Mike McGrath, wtop.com
You can't seed no grass in the Silver Spring
Allan in Silver Spring writes: "You recently said that ‘Bluegrass, fescue and other cool season grasses don't establish well enough in the spring to survive our area's hot summers.' That begs the question: What varieties of grass are tolerant enough to be planted in the spring and withstand the hot summers? And are any shade-tolerant as well?"
No lawn grass can be successfully seeded in our region in the spring, Allan. Like I've been warning for over a decade, the soil takes too long to warm up to germinate the seed in enough time for the young (and very weak) plants to grow big enough to survive the summer sun. The only safe and sensible time to sow cool season grass seed is mid-August, when the soil is perfectly warm and the next nine months will be nice and cool.
Zoysia grass can be established in the spring via plugs, but it's a warm season grass that turns tan and dormant over the winter. Plus, it does not take shade very well.
You can lay sod of any of the cool season grasses very successfully in the spring. If the area is a little shady, go with turf-type tall fescue. If it's very shady, you need a fine fescue -- or moss if it's the black hole of Virginia.
The general rule: Any area that gets less than four hours of sun a day cannot support a lawn.
"You're gonna wash that grass right outta your hair…"
Jill in Alexandria writes: "We have onion grass in a section of our yard that we would like to landscape. We have tried digging up the plants, bulb included, and applying vinegar and Roundup, but nothing seems to kill this stuff. It just keeps growing and spreading. Do you have any suggestions?"
No herbicide -- chemical or organic -- can affect this plant, Jill. The above-ground portions are too thin and slippery to hold any spray in place and the underground bulb stores too much energy. Trying to dig it out of anything drier than sopping wet soil is a waste of time.
Buy a device called the Water Powered Weeder, available from Lee Valley Tools and possibly at some retail locations. It's a long spike you attach to your garden hose and stab into the soil. Then pull the trigger and a laser beam of water literally blows the weeds out of the ground, roots and all. It's very effective, fun to use and there's no digging or bending over.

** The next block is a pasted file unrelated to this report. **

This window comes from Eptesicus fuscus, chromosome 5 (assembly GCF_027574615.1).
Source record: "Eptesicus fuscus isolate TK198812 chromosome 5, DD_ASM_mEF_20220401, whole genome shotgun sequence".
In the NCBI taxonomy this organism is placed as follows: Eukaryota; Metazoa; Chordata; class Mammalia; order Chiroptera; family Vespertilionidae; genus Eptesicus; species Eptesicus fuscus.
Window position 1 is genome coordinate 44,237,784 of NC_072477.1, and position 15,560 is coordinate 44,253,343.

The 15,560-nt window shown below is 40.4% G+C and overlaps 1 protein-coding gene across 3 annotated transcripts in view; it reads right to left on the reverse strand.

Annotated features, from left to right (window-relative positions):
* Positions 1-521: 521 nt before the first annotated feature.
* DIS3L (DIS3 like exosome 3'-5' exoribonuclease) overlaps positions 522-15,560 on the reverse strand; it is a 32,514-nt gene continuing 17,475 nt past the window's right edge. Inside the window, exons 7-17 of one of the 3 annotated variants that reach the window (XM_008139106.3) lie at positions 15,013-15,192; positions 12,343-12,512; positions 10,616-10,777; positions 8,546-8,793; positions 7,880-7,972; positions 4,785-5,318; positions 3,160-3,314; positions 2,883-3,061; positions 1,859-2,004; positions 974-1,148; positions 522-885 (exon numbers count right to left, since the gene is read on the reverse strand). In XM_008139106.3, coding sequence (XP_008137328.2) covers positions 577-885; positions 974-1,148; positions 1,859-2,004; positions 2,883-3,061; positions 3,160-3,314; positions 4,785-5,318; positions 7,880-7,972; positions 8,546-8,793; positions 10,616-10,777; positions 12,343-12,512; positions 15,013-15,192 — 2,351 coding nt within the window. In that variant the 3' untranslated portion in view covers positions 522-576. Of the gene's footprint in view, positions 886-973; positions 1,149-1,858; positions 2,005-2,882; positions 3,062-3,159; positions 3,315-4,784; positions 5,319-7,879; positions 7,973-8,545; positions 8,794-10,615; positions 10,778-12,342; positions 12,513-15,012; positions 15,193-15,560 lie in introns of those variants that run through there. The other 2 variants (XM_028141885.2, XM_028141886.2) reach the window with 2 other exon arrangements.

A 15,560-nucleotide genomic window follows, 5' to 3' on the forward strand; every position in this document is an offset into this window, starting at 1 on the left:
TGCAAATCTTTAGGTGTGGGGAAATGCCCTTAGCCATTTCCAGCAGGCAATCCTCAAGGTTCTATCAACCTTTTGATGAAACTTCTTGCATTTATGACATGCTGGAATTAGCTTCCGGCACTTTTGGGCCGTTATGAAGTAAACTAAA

Long-term lawn care plan
Melanie in Front Royal writes: "My dad died several years ago, and my mom's lawn has deteriorated to the point where's there's more weeds than grass in some areas. The yard is large -- well over an acre. I like the idea of using cornmeal or dried molasses as a fertilizer and weed killer. Do I need to sow grass seed as well?"
As we try and explain every year, grass seed sown in spring will not survive summer, Mel, and neither cornmeal nor molasses will help your lawn.
Since the area is so large, just cut it this summer at 3 inches high with a sharp blade and don't bag the clippings. Then be ready to till up the worst areas, spread compost and sow fresh seed mid-August, which is prime time for lawn seeding in our region. Make sure the new seed matches the old grass in color and blade shape.
But also be realistic. Does your more-than-one-acre property really need to look pristine? In cases like yours, I urge people to concentrate on the areas they see up close every day and just cut the outlying parts at 3 inches. Green is green. If it looks like a nice lawn from a distance, you can, and should, be done for the day.
Be careful about "drastic pruning"
Diane in Calvert County writes: "I think sometime last year you talked about drastically pruning azaleas and I believe you said this should be done in February, but I can't find the reference. Is now the right time to do this? I understand it means no flowers this year."
If you're not careful it might mean no flowers any year, Di.
Lord knows what I might have once said or didn't say, but azaleas and rhododendrons should really only be pruned right after they flower. And your use of the word "drastic" gives me the willies. Don't remove more than one-third of the plant in any one season. If it's been left alone to grow wildly for 20 years, it will take a few seasons to get it back to the size you want. But take the time to do it right -- say a one-third reduction in size done right after flowering time three years in row -- and you will have a smaller but happy plant.